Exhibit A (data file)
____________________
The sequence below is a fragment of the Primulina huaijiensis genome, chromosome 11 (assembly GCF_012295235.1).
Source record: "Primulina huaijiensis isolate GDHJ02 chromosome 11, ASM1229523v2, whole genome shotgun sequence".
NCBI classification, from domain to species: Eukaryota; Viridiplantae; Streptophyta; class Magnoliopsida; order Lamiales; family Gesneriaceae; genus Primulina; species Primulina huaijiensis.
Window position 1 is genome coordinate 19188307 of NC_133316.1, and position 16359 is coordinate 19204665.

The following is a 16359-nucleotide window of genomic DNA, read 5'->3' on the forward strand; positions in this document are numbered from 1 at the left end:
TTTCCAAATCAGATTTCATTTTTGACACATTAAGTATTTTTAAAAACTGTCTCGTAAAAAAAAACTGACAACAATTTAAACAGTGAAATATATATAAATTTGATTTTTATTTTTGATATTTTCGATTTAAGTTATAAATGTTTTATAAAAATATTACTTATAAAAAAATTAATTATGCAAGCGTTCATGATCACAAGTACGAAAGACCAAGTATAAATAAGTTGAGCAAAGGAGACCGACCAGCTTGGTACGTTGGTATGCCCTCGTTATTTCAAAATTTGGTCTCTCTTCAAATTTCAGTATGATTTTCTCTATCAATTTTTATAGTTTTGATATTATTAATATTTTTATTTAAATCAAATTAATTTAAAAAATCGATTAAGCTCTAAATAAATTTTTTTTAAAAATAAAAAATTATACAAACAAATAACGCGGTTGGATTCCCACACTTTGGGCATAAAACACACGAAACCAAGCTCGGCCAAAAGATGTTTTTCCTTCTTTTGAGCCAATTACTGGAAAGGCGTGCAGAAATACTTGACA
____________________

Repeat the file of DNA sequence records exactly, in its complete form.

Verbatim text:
The sequence below is a fragment of the Primulina huaijiensis genome, chromosome 11 (assembly GCF_012295235.1).
Source record: "Primulina huaijiensis isolate GDHJ02 chromosome 11, ASM1229523v2, whole genome shotgun sequence".
NCBI classification, from domain to species: Eukaryota; Viridiplantae; Streptophyta; class Magnoliopsida; order Lamiales; family Gesneriaceae; genus Primulina; species Primulina huaijiensis.
Window position 1 is genome coordinate 19188307 of NC_133316.1, and position 16359 is coordinate 19204665.

The following is a 16359-nucleotide window of genomic DNA, read 5'->3' on the forward strand; positions in this document are numbered from 1 at the left end:
TTTCCAAATCAGATTTCATTTTTGACACATTAAGTATTTTTAAAAACTGTCTCGTAAAAAAAAACTGACAACAATTTAAACAGTGAAATATATATAAATTTGATTTTTATTTTTGATATTTTCGATTTAAGTTATAAATGTTTTATAAAAATATTACTTATAAAAAAATTAATTATGCAAGCGTTCATGATCACAAGTACGAAAGACCAAGTATAAATAAGTTGAGCAAAGGAGACCGACCAGCTTGGTACGTTGGTATGCCCTCGTTATTTCAAAATTTGGTCTCTCTTCAAATTTCAGTATGATTTTCTCTATCAATTTTTATAGTTTTGATATTATTAATATTTTTATTTAAATCAAATTAATTTAAAAAATCGATTAAGCTCTAAATAAATTTTTTTTAAAAATAAAAAATTATACAAACAAATAACGCGGTTGGATTCCCACACTTTGGGCATAAAACACACGAAACCAAGCTCGGCCAAAAGATGTTTTTCCTTCTTTTGAGCCAATTACTGGAAAGGCGTGCAGAAATACTTGACA